Directed by Andre de Toth
Written by Frank Davis and Ben Hecht
Much of what makes exploring the western genre great is often how star driven it is. I suppose this is true of many other genres, but when diving deep into it, I am quickly finding that I see that this is a John Wayne western, or Jimmy Stewart, Glenn Ford, etc. Other than maybe John Ford, I can’t say the same for directors, or at least when there is a signature director at the helm, there is often also a signature actor as well, as in the case of Anthony Mann and Jimmy Stewart’s collaborations. All of this is to say that The Indian Fighter happens to be a Kirk Douglas western, a name we’ve not seen much of in this long marathon to this point, but a Hollywood legend nonetheless. And it’s all very interesting to see what types of characters, what types of movies these Hollywood stars bring to the screen. Are they doing more of the same that we know and love them for? Or are they trying something new, exploring as it were in the western frontiers of cinema in order to expand their horizons and bring something new and fresh to the table?
Johnny Hawks (Kirk Douglas) is an infamous Indian fighter in the west, but perhaps that is a misnomer, as he happens to be on decent terms with the local tribe led by Red Cloud (Eduard Franz), and has even taken a fancy to one of the young Indian girls named Onahti (Elsa Martinelli). The same can’t always been said for the nearby military fort which has constant clashes with the Native American peoples. When a few scouts tussle with and Indian while out and about in the middle of the night, bartering for whiskey for gold, one of them (Lon Chaney) shoots and kills him, getting away while the other (Walter Matthau) gets left behind and captured. This incident leads to an elevated tension between the two parties in the area, with Hawks playing the go-between, trying to barter for peace on both sides. But with such an incident, and an unremorseful culprit, tensions are bound to rise to the point of battle.
Kirk Douglas is an interesting actor for the western scene. In my mind, he doesn’t automatically scream gruff frontiersman, evoking more of a pretty boy Hollywood motif, but that distinct chin certainly adds some level of authenticity to things. But he really pulls this role off quite well. He’s very charismatic, which is needed in a role where he works with both sides of the skirmish. He seems lived in the frontier enough to be friendly with the Native Americans, and certainly experienced enough to be able to work with the military. I think this is the perfect blend of western for Douglas to appear in, as he wouldn’t work quite as well as a cavalryman, cowboy or desert nomad. The frontiersman style western suits him extremely well. And that’s fine that I don’t think he’d work as well in those other scenarios, but that’s not this movie. This frontier western just so happens to be exactly what it needs to be.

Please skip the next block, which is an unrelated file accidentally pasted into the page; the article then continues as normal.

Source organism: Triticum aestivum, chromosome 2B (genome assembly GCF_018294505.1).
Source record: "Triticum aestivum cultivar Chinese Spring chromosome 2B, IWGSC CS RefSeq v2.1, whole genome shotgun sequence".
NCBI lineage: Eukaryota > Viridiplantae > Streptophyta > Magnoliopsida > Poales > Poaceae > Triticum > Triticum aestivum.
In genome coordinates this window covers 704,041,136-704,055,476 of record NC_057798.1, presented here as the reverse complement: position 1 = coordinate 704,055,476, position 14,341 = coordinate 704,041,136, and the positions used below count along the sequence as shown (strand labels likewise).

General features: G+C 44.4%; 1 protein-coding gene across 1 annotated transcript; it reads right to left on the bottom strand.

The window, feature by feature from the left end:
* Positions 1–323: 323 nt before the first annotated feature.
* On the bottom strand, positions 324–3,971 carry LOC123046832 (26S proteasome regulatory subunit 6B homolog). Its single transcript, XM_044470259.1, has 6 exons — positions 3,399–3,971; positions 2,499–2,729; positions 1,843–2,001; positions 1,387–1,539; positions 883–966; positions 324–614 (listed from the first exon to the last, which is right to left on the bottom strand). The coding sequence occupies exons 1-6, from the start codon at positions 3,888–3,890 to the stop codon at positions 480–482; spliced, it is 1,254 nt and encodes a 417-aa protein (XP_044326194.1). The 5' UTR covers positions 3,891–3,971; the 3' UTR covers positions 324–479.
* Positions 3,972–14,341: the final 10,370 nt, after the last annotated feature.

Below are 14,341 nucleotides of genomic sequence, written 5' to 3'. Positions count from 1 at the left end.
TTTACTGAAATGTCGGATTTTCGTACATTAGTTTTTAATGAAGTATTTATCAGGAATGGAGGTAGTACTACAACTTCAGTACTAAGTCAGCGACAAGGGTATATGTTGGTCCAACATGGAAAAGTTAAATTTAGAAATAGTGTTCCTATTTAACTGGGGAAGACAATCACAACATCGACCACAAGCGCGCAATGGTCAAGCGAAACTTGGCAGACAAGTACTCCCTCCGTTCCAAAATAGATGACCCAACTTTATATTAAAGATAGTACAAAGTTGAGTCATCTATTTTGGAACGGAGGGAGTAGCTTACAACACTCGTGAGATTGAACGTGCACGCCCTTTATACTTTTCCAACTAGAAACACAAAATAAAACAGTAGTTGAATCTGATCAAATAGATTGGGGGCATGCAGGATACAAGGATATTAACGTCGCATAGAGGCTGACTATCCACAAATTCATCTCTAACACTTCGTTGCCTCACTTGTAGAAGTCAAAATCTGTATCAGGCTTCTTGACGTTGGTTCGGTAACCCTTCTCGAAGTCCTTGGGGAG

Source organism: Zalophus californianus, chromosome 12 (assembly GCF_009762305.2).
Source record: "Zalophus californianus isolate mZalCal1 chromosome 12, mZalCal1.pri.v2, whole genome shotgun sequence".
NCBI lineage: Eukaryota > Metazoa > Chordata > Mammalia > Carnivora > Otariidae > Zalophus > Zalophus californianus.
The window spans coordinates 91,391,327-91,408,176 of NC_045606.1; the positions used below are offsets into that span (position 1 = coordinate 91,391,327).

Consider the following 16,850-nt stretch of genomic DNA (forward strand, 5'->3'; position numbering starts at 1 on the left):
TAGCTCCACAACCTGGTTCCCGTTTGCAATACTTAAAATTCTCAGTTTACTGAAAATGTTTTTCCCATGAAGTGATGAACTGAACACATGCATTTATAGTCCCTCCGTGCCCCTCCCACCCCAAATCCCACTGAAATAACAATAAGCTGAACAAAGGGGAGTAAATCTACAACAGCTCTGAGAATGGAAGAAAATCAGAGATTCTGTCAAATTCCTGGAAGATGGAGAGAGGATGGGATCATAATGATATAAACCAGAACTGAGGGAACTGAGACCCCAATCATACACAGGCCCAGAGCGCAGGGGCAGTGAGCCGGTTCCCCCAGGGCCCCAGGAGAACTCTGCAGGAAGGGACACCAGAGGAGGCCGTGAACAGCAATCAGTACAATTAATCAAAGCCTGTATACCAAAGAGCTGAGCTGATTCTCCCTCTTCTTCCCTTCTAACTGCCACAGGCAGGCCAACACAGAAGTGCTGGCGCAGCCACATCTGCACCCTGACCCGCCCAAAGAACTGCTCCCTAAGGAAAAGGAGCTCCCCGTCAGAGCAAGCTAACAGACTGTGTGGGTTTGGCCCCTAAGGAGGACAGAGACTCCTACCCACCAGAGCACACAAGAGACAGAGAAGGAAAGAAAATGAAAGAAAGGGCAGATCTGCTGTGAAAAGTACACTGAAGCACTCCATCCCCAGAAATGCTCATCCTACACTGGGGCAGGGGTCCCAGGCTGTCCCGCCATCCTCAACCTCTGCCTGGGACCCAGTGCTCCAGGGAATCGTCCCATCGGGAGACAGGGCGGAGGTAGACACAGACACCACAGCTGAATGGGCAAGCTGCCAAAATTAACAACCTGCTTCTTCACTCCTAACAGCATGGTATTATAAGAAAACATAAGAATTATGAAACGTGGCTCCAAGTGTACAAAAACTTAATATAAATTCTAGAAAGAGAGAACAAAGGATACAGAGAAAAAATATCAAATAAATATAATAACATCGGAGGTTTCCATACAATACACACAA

And the film is endlessly beautiful, shot in the lush frontier of Oregon with stunning vistas and color cinematography. The film even slows down for a moment to admire the beauty itself, as Johnny stops with photographer Will Crabtree (Alan Hale) to take in the beauty. It adds little to the exact story being told, other than to add to the sensory experience of the movie, and I suppose to drive home the point that these two people are fighting over some beautiful landscape, which has been occupied for centuries by the Native Americans. Early on this marathon, I turned a keen eye toward the depiction of Native Americans in these movies, whether fairly treated or perhaps even slightly racist in their treatment. The Indian Fighter is a tough code to crack with this one. To start, I think through Johnny Hawks, we see a level of humanity and appreciation in the Native American tribe, and the bartering of whiskey for gold helps show the evil addictions that white man brought to the otherwise idyllic American West. But I think the film is also racist in some ways too, showing them as violent, and choosing clearly white actors to play them, even going so far as to cast Italian newcomer Elsa Martinelli as the Indian princess character.
Overall, I enjoyed this film a great deal. As mentioned, it’s beautiful, and Kirk Douglas is well-suited for this specific role, but the addition of Walter Matthau, a name we first saw in westerns only recently, and other strong supporting actors (Diana Douglas, Lon Chaney, Alan Hale) rounds out the cast nicely. It may lose some steam as it works towards a predictable clash between the fort and the warrior Indians, but the journey to that point is the central success of the film. Andre de Toth is not a directorial name which invokes any thoughts of auteur or strong visual sense, but he is a solid journeyman, aided by a strong script by Ben Hecht, a frequent Alfred Hitchcock collaborator and notable Hollywood screenwriter. By the end of the marathon, The Indian Fighter may be largely forgotten by me, but it’s the type of film which is thoroughly enjoyable in the moment, and an easy, casual recommendation for fans of the genre doing a deeper dive.